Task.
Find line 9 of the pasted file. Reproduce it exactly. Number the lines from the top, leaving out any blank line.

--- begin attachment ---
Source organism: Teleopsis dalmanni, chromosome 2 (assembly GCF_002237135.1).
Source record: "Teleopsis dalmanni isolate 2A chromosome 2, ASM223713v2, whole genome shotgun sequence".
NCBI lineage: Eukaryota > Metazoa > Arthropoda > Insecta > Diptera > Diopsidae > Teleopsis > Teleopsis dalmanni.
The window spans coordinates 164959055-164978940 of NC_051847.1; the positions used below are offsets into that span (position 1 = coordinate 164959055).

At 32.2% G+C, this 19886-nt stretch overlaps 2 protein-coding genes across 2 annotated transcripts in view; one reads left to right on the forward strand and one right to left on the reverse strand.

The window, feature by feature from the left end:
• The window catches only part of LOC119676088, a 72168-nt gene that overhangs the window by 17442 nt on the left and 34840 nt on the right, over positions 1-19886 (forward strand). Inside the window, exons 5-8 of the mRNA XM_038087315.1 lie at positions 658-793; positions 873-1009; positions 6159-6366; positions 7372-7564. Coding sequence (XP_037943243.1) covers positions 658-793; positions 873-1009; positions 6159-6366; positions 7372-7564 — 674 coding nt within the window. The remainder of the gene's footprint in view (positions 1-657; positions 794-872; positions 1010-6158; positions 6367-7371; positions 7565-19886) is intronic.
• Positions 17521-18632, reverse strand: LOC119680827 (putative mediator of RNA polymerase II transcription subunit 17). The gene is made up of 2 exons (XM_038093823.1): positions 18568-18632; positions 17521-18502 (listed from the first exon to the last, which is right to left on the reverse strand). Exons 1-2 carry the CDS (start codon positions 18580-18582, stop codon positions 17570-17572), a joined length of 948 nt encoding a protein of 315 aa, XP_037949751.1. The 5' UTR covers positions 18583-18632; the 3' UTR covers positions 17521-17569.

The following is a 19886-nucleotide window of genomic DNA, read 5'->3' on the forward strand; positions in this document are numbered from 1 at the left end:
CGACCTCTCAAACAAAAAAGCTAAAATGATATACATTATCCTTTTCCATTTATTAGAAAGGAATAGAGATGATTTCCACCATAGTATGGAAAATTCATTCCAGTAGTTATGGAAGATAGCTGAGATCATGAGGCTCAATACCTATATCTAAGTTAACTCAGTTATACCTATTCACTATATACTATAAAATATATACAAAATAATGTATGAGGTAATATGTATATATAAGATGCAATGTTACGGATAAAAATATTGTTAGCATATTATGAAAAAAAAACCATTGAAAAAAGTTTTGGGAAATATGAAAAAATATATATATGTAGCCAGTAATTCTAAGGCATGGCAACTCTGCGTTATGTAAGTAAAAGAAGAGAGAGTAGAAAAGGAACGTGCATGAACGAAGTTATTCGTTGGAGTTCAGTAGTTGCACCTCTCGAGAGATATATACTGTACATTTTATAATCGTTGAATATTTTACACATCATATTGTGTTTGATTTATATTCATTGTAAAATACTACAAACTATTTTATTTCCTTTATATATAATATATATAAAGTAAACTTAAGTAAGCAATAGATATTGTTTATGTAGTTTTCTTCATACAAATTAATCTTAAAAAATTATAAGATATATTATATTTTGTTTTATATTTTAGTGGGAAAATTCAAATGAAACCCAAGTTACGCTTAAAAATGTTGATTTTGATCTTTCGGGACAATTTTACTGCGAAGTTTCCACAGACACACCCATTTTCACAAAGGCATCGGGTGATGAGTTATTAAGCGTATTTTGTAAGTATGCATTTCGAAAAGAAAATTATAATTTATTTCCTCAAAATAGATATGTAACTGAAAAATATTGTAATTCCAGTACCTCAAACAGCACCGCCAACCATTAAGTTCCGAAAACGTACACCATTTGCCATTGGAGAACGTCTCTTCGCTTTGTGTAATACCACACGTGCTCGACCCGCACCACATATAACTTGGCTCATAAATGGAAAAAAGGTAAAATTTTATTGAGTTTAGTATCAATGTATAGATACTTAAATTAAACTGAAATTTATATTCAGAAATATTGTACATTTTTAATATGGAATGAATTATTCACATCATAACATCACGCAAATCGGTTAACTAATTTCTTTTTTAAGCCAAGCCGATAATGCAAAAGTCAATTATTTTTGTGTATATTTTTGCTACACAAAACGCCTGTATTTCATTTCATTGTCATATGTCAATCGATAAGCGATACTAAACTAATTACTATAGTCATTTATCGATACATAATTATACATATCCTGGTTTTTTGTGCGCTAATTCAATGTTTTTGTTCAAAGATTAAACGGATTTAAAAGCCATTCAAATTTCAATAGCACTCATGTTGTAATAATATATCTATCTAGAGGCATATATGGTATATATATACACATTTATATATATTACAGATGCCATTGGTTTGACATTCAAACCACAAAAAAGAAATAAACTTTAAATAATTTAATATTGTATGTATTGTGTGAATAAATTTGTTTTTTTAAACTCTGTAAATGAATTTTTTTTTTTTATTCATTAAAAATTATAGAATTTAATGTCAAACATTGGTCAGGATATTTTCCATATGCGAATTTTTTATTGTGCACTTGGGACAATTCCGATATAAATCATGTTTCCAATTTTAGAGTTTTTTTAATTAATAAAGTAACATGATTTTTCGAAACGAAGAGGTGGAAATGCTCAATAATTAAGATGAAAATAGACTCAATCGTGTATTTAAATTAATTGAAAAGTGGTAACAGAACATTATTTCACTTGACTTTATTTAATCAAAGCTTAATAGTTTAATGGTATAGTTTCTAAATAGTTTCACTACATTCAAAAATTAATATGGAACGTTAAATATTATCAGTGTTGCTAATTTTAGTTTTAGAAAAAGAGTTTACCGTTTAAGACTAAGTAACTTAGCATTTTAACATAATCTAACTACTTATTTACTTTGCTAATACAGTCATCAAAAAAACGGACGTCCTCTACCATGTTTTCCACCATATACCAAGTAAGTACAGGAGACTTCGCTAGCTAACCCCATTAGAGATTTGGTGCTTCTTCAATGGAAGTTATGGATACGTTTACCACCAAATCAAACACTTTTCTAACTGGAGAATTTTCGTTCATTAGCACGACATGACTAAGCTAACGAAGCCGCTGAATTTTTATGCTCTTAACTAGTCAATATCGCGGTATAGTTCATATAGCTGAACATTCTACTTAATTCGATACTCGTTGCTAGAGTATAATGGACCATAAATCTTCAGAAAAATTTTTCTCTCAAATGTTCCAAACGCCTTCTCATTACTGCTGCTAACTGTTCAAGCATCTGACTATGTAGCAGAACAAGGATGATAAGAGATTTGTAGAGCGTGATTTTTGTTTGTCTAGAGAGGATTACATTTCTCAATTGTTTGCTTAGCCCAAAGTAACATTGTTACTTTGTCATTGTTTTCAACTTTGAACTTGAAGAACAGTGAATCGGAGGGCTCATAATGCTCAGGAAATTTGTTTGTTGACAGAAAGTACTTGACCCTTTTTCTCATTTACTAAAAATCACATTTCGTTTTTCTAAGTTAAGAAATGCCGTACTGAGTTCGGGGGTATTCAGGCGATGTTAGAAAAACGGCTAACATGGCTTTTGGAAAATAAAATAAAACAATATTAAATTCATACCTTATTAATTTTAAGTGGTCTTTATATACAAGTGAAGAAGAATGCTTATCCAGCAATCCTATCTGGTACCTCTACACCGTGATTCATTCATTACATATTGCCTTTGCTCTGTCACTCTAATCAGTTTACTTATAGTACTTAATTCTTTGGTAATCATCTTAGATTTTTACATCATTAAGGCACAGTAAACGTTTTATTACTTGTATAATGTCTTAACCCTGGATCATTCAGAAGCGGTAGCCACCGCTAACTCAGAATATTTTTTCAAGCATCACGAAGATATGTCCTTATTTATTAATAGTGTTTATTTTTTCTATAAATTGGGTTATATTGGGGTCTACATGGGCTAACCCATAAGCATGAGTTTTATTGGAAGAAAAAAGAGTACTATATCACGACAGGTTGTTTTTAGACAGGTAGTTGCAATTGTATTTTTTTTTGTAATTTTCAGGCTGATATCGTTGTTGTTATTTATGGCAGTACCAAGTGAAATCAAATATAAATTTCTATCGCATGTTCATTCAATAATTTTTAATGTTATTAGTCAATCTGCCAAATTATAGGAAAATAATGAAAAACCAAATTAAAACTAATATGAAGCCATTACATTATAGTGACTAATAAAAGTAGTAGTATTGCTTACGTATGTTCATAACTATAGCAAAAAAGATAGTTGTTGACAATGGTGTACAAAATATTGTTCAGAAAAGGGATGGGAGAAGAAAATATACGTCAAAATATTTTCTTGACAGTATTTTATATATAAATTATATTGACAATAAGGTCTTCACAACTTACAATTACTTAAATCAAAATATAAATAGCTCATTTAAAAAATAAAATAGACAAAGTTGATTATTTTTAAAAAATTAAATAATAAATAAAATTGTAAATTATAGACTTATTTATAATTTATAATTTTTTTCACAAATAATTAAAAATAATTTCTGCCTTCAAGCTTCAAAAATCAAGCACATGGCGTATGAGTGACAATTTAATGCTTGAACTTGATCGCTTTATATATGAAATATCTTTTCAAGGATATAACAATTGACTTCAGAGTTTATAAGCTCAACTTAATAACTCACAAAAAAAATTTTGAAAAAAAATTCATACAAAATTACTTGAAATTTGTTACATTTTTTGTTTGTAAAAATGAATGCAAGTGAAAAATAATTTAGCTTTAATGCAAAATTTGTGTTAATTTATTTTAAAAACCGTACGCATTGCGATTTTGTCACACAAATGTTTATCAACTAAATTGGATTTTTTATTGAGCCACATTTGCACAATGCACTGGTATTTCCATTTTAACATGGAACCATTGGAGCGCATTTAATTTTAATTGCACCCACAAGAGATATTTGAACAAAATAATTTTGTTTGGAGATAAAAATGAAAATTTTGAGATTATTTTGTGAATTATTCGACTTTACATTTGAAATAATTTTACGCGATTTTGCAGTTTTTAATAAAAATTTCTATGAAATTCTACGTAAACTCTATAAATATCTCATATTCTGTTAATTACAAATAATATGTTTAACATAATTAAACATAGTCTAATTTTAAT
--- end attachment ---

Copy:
The following is a 19886-nucleotide window of genomic DNA, read 5'->3' on the forward strand; positions in this document are numbered from 1 at the left end: